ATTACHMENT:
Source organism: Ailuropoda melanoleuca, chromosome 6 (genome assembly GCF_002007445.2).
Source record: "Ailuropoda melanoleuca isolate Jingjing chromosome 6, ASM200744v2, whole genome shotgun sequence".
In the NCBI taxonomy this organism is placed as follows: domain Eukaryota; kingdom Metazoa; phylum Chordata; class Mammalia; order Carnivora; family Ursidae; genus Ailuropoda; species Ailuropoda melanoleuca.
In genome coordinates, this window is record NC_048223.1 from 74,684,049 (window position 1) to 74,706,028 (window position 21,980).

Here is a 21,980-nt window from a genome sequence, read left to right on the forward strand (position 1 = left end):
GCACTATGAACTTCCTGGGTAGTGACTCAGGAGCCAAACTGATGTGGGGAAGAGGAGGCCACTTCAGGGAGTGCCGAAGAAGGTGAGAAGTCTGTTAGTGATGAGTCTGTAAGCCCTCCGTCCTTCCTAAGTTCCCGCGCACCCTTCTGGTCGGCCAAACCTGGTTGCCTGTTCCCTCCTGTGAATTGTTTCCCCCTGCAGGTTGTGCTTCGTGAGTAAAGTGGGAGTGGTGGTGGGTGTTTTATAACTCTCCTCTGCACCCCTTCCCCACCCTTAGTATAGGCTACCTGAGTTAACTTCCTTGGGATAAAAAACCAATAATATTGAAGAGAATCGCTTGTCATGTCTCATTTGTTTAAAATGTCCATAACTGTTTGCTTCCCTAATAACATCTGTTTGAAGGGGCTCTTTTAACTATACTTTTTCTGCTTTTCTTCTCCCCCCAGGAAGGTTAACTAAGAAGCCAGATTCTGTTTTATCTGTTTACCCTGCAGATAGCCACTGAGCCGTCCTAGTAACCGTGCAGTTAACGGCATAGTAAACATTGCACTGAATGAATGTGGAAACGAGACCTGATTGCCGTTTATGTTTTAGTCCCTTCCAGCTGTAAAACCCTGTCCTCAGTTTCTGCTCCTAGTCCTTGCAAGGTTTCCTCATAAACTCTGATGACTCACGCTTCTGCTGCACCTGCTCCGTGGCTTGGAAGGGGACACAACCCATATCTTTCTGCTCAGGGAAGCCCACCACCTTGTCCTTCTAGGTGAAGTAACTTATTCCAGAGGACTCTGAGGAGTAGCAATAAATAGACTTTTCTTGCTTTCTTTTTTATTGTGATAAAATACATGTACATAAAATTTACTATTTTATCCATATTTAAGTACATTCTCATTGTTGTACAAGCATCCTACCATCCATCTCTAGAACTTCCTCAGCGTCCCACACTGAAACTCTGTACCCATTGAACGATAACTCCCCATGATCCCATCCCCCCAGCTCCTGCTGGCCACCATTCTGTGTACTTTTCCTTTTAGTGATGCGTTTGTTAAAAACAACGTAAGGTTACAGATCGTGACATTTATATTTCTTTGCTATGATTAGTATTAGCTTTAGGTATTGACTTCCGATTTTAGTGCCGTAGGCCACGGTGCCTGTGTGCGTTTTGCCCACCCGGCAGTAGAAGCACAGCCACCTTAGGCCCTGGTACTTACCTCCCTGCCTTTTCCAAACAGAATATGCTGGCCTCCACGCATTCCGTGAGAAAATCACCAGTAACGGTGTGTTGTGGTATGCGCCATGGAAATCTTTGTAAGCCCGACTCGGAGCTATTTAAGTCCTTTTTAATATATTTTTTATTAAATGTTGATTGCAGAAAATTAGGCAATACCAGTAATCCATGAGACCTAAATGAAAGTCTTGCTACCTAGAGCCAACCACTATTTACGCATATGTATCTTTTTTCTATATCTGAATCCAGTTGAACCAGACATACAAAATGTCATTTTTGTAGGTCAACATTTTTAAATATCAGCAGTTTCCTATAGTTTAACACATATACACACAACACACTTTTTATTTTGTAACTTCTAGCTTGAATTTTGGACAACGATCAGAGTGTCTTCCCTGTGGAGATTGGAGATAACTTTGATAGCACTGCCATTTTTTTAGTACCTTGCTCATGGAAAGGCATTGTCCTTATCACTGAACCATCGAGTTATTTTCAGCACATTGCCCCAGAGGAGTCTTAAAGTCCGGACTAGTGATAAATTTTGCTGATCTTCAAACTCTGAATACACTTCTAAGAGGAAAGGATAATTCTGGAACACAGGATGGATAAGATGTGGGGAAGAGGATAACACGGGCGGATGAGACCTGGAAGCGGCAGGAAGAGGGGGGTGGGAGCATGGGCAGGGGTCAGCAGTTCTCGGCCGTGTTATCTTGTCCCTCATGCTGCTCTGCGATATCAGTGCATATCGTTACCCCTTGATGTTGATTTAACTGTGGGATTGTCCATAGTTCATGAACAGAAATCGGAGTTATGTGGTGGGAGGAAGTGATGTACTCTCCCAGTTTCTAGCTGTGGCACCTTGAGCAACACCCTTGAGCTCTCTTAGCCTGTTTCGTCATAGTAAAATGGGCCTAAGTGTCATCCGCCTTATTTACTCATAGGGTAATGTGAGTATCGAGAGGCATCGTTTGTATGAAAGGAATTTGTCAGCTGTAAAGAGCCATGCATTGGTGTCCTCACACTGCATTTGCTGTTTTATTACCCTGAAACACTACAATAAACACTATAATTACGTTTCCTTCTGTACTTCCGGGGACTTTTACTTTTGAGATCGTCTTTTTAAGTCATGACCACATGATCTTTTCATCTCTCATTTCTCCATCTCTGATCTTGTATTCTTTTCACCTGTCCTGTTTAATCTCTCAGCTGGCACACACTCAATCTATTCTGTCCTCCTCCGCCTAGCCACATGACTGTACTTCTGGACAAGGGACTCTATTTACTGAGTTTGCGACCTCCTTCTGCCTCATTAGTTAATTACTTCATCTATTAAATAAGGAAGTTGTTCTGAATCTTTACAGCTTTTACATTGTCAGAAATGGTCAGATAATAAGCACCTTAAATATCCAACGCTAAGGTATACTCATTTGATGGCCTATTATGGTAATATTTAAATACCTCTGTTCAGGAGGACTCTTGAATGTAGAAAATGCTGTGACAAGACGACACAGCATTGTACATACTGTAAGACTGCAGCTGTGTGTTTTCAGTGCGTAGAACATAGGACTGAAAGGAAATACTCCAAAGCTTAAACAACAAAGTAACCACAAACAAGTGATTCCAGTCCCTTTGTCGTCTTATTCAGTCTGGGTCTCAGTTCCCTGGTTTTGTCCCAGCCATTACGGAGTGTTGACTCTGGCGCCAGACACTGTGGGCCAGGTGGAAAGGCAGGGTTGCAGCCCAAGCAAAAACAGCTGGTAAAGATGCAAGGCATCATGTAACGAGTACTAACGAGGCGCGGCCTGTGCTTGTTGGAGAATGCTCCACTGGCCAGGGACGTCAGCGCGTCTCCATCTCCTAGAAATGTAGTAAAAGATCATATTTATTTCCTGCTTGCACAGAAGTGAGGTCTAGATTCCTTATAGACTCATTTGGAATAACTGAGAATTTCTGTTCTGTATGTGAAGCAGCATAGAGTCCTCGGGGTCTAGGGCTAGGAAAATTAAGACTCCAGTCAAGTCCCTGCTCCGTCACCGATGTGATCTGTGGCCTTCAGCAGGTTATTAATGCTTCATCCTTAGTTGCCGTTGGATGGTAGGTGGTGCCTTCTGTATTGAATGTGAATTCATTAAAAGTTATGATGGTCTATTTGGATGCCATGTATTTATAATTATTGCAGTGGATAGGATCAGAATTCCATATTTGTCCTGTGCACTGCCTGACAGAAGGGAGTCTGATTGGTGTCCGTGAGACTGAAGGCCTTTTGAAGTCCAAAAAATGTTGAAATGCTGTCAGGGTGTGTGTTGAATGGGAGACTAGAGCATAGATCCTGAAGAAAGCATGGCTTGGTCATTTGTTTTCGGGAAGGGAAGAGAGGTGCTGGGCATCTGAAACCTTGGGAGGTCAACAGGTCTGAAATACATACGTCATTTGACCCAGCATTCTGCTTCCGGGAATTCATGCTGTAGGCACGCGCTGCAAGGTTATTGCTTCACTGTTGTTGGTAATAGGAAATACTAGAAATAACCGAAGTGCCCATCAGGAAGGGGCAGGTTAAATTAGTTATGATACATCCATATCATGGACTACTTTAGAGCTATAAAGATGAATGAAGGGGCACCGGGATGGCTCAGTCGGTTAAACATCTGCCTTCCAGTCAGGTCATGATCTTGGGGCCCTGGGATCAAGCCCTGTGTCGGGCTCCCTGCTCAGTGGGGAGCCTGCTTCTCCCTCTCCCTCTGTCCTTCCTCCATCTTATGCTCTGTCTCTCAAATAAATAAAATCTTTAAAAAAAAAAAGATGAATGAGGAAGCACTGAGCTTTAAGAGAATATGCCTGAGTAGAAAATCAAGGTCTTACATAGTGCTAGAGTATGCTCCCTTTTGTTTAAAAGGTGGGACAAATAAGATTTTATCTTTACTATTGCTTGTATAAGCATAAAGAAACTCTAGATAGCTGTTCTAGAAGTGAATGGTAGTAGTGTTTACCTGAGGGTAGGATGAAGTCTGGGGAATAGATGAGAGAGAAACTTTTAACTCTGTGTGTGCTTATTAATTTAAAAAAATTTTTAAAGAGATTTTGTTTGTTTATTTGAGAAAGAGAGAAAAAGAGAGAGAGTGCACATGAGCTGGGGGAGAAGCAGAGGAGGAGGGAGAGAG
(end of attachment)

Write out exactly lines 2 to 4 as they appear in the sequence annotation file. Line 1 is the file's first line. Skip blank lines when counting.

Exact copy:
Source record: "Ailuropoda melanoleuca isolate Jingjing chromosome 6, ASM200744v2, whole genome shotgun sequence".
In the NCBI taxonomy this organism is placed as follows: domain Eukaryota; kingdom Metazoa; phylum Chordata; class Mammalia; order Carnivora; family Ursidae; genus Ailuropoda; species Ailuropoda melanoleuca.
In genome coordinates, this window is record NC_048223.1 from 74,684,049 (window position 1) to 74,706,028 (window position 21,980).